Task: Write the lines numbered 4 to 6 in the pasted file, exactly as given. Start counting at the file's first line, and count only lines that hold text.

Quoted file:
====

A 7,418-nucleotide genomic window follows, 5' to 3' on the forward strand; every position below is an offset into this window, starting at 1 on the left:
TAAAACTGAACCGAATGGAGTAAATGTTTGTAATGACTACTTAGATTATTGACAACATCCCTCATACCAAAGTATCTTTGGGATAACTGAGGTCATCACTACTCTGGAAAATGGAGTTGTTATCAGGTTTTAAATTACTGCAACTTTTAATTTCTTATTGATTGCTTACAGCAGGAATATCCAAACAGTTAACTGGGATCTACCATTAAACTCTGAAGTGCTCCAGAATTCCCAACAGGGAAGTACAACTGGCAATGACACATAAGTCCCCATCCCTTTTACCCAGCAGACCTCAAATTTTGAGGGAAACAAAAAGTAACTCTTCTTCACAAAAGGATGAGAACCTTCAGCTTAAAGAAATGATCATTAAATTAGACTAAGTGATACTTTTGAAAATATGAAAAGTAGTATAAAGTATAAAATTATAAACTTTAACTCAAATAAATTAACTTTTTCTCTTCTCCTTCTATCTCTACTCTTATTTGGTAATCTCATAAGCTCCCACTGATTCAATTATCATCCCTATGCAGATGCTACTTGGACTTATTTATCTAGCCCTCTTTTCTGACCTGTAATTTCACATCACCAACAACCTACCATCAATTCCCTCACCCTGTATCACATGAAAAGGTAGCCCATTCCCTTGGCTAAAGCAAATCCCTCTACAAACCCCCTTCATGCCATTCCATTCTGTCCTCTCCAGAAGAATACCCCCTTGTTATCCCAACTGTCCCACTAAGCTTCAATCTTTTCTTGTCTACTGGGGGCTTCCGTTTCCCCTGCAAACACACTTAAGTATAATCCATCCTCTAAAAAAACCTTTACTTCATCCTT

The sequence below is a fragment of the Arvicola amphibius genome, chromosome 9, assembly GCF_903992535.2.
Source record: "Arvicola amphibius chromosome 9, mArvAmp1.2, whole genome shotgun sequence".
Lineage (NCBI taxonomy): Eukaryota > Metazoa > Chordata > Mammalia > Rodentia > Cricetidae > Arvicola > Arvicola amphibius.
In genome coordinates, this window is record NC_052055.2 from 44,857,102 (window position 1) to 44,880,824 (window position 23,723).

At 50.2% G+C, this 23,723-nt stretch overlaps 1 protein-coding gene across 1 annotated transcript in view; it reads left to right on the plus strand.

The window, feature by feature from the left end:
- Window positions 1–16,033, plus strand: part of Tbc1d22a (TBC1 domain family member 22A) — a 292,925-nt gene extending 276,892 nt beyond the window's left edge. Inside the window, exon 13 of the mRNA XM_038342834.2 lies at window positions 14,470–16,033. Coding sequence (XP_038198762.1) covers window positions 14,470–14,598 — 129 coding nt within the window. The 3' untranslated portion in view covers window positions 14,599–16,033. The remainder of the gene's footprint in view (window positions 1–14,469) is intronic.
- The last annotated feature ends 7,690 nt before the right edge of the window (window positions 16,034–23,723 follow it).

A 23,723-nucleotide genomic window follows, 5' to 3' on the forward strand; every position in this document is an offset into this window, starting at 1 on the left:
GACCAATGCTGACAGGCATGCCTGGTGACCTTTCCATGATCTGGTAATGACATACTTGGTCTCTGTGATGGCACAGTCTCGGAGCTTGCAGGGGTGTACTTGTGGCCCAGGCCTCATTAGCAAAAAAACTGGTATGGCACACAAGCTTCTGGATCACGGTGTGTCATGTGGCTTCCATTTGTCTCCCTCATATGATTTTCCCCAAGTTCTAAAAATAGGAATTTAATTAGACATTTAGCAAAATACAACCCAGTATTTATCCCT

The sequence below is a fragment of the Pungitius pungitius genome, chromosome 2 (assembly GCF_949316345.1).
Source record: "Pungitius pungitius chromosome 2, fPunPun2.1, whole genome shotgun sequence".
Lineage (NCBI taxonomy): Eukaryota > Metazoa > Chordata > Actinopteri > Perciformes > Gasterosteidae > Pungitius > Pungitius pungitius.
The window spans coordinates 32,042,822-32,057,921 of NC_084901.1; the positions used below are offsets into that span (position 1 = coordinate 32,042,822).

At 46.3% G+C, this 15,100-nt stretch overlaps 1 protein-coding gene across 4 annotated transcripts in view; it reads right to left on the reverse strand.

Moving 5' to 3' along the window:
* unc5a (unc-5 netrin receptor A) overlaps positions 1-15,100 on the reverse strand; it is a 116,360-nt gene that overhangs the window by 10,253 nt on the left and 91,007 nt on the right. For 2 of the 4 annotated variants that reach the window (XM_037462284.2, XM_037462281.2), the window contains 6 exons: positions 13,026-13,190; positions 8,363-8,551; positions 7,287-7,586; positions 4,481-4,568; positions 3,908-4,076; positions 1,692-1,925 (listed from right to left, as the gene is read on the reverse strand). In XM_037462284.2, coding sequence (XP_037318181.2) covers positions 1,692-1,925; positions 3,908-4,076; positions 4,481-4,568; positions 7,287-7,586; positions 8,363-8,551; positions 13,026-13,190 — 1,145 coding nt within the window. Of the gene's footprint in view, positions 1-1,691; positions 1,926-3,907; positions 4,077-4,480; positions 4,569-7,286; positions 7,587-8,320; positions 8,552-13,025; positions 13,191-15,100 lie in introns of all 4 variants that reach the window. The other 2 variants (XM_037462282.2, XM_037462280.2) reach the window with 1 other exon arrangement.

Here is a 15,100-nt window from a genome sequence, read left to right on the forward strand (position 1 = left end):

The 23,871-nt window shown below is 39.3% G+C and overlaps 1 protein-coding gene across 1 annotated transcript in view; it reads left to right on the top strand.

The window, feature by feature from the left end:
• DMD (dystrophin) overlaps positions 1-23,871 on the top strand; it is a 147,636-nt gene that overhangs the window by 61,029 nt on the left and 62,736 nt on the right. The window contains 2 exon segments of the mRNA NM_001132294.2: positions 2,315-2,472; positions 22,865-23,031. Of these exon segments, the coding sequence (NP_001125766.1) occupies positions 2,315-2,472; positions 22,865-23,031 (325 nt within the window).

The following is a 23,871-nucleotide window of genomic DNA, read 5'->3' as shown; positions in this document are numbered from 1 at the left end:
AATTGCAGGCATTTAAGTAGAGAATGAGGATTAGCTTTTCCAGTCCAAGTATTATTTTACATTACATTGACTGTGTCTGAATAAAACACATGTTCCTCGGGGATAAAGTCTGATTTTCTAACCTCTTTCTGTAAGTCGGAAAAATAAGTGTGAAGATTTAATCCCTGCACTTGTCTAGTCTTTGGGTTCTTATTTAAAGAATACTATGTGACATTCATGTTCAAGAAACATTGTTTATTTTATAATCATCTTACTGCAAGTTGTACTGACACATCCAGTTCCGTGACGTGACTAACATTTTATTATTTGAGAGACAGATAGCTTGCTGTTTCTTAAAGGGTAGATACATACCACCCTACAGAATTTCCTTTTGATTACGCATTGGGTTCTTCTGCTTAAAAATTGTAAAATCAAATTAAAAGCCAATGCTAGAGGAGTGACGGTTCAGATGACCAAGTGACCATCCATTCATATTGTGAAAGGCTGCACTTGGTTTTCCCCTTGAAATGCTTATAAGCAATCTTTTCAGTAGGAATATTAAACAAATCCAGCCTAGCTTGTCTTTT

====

Source record: "Arvicola amphibius chromosome 9, mArvAmp1.2, whole genome shotgun sequence".
Lineage (NCBI taxonomy): Eukaryota > Metazoa > Chordata > Mammalia > Rodentia > Cricetidae > Arvicola > Arvicola amphibius.
In genome coordinates, this window is record NC_052055.2 from 44,857,102 (window position 1) to 44,880,824 (window position 23,723).